6. Tile cutter breaker

Another essential component of a tile cutter is the breaker, which can be either fixed or mobile. While the mobile breaker is more versatile, it isn’t necessarily needed, depending on the type of cuts you want to perform.

  • The fixed breaker: Is fixed in a single point and always applies pressure from only one end of the tile. This type of breaker is perfect for rip cut operations but is unsuitable for diagonal cuts as its breaking power could be negligible in this case.
  • The mobile breaker: Gives the operator the possibility to apply breaking pressure at any point between the cutter’s guides and is perfect for diagonal or intricate cuts.

Choosing one breaker over the other is a matter of needs and preference. We recommend investing in a tool with a mobile breaker if you aim for versatility.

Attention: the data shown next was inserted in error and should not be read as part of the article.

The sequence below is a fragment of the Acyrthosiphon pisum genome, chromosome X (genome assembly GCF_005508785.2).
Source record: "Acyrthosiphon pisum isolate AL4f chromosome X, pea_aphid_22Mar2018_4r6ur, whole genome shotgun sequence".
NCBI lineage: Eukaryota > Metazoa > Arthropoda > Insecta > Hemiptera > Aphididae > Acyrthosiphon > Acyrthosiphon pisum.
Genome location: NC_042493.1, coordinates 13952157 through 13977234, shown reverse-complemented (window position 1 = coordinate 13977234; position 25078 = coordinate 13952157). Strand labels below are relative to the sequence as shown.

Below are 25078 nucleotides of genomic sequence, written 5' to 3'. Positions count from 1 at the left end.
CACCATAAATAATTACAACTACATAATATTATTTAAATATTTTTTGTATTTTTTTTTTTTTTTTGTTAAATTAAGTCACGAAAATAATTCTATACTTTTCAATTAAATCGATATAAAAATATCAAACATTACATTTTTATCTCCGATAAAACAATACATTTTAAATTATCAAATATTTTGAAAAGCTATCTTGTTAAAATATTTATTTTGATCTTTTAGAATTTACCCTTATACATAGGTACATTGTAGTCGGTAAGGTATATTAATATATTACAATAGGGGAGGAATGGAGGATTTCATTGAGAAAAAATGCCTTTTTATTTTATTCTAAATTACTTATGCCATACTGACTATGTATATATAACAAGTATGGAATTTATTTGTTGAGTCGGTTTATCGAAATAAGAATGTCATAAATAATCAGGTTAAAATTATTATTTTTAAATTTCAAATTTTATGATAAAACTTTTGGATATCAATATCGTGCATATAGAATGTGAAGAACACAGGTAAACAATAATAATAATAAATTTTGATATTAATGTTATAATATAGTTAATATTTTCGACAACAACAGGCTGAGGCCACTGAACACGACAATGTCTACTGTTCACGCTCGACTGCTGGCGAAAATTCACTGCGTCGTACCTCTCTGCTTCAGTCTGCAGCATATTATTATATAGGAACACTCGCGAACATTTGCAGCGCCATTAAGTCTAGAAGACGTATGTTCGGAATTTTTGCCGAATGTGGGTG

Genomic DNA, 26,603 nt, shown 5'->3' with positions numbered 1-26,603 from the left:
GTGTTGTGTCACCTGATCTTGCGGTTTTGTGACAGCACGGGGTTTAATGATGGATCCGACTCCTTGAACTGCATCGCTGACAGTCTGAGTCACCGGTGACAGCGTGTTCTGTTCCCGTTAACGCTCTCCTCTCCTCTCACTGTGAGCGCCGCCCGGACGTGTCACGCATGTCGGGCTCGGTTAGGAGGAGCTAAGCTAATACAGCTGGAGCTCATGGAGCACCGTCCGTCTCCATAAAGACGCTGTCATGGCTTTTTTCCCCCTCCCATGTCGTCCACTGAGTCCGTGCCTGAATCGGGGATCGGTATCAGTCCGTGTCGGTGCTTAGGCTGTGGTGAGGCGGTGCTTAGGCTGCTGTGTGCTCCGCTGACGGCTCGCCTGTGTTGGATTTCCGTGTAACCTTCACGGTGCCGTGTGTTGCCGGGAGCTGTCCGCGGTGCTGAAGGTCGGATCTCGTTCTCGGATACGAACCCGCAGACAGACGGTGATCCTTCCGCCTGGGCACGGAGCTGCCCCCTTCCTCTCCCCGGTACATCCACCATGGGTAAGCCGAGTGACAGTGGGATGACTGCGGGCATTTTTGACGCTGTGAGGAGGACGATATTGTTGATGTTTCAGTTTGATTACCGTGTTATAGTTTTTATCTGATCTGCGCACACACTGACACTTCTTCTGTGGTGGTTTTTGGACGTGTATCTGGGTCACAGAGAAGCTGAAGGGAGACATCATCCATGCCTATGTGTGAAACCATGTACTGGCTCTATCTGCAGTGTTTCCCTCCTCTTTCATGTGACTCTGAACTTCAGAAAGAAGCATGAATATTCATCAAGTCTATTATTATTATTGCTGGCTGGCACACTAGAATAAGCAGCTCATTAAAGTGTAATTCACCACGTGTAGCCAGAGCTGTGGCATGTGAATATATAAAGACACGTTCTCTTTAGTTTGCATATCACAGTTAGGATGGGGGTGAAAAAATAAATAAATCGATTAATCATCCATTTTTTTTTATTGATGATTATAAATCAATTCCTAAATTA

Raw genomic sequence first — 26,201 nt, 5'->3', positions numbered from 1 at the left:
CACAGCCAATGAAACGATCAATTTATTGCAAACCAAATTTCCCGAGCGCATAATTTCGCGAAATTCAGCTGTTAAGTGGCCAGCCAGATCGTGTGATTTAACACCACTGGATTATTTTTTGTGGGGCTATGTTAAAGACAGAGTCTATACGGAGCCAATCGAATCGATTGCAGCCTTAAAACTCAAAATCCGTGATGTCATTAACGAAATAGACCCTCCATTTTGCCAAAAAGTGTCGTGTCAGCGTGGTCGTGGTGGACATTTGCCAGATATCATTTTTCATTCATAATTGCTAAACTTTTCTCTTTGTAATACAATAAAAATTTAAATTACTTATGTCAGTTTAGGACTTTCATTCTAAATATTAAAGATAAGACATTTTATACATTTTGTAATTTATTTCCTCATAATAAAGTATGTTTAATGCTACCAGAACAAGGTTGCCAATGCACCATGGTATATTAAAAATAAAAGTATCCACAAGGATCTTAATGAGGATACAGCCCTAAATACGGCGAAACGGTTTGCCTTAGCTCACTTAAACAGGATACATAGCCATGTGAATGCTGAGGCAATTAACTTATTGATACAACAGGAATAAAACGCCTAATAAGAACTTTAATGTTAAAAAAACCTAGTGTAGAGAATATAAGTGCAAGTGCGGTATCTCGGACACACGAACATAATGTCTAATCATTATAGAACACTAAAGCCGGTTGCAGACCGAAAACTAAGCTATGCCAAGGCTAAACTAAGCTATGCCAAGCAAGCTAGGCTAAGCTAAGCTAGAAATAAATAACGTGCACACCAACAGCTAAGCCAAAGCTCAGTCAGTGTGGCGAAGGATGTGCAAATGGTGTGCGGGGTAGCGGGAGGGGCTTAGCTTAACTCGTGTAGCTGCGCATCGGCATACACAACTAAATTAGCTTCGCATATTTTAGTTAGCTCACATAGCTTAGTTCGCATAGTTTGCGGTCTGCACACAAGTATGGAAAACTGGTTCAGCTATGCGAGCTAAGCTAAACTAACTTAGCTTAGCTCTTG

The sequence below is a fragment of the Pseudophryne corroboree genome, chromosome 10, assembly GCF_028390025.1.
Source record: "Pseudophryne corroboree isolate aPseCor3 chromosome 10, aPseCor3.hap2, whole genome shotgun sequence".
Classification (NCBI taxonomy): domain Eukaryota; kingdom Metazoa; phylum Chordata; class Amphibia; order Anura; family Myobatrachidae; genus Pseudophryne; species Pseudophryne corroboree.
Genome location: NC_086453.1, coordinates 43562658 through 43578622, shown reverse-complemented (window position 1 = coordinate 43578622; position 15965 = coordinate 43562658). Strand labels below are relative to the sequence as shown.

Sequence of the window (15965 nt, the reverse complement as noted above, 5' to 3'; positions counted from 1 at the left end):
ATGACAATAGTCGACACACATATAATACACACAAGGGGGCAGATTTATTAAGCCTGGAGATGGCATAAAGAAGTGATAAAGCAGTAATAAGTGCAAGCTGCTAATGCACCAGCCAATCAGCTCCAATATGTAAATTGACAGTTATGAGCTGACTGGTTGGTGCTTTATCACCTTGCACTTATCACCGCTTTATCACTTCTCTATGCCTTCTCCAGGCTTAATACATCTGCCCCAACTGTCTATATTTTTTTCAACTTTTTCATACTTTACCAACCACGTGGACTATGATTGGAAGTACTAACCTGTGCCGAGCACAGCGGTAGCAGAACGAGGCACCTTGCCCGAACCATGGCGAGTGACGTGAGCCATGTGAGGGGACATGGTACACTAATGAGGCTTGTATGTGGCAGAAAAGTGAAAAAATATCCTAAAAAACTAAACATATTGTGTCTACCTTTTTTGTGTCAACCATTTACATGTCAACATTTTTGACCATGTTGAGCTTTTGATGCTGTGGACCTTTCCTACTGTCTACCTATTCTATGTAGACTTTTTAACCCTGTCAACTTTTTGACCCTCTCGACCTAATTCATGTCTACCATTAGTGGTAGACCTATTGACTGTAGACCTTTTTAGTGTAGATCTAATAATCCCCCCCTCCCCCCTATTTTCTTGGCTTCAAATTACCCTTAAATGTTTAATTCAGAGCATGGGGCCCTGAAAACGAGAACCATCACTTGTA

7. Other features to consider

Besides all the above, there are a few other things to consider before making your decision:

  • The tile cutter power is an important feature to look for before buying, as it determines how suitable the tool is for a certain project. High-end tile cutters can exert over 1,000 lbs of force when breaking the tile, and they can easily handle all tile materials and thicknesses.
  • A rubber mosaic pad is necessary if you want to make intricate cuts or create tile art.
  • An interesting accessory is also the baseboard reference system that allows cutting precise tile strips for boarding.
  • The side arm extensions are also important if you want some support for the larger tiles. These arms are usually foldable for convenient transport and storage.
  • You should also check the overall robustness of the tile cutter. The most reliable tools are made of die-cast aluminum and steel, two metals renowned for their resistance and durability.
  • Investing in a unit with a replaceable scoring wheel is crucial if you don’t want to change the entire tool every time the wheel wears out. As odd as it may seem, not all tile cutters come with this feature.
  • The tile cutter you buy must be easy to clean and maintain. The best tile cutters on the market can be easily cleaned with water and detergent and only require periodical lubrication.